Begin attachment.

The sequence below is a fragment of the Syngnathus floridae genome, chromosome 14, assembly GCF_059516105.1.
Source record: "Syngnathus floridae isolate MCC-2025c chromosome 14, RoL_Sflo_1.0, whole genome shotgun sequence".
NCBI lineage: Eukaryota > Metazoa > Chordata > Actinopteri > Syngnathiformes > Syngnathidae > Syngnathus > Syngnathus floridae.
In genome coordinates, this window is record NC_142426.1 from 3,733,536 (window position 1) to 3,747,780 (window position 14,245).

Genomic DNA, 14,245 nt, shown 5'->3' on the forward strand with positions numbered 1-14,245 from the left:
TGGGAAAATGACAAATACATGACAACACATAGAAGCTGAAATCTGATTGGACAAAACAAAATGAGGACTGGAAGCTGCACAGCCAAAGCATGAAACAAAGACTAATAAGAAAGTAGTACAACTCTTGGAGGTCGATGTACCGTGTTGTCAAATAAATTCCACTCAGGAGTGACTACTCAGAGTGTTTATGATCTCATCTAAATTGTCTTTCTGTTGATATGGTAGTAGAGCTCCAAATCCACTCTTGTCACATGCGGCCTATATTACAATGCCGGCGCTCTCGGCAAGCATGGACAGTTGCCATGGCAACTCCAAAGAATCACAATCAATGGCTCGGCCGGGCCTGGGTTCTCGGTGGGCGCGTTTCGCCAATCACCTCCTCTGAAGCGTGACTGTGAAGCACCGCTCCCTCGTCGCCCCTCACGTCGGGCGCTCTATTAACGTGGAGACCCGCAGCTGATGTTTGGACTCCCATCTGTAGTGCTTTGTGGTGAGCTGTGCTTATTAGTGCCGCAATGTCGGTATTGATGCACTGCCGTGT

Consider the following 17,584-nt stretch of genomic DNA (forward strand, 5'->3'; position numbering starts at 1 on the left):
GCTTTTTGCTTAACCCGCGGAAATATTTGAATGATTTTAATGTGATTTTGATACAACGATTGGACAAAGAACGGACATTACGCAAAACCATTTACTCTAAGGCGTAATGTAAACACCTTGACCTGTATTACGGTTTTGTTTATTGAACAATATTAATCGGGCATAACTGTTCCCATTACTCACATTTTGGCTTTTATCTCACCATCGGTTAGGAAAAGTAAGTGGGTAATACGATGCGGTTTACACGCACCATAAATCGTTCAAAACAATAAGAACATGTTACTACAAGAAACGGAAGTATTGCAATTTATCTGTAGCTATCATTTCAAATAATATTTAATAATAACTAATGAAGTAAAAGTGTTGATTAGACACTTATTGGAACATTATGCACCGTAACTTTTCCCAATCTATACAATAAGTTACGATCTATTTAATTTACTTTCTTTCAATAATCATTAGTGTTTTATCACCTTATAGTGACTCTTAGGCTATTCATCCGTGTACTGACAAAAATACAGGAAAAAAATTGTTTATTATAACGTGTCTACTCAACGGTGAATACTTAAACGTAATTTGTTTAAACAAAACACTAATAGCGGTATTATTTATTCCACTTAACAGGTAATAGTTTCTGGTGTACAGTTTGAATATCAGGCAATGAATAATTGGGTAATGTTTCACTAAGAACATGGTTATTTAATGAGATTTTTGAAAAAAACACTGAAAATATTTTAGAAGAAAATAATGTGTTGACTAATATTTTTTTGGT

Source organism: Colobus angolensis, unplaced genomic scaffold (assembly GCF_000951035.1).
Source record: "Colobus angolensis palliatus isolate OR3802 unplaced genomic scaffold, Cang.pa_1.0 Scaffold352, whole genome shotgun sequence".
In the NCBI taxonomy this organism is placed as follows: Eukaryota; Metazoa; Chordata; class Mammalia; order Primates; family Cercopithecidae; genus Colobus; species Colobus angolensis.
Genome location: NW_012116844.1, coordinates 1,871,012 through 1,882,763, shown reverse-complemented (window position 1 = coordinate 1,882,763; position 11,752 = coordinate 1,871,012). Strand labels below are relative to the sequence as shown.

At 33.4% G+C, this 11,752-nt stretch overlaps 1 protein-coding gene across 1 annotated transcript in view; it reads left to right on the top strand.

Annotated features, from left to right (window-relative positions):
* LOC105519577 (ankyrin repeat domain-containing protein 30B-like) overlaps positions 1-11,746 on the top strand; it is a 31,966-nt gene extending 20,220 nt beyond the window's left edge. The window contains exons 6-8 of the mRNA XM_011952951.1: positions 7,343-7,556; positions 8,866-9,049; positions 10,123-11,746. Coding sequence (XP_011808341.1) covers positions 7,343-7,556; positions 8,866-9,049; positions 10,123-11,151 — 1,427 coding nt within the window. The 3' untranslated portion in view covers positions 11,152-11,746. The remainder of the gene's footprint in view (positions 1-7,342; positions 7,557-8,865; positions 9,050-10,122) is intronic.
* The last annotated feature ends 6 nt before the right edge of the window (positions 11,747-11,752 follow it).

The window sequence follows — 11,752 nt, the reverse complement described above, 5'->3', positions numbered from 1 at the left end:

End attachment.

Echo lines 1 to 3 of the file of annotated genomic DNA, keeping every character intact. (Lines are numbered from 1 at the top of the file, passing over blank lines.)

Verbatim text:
The sequence below is a fragment of the Syngnathus floridae genome, chromosome 14, assembly GCF_059516105.1.
Source record: "Syngnathus floridae isolate MCC-2025c chromosome 14, RoL_Sflo_1.0, whole genome shotgun sequence".
NCBI lineage: Eukaryota > Metazoa > Chordata > Actinopteri > Syngnathiformes > Syngnathidae > Syngnathus > Syngnathus floridae.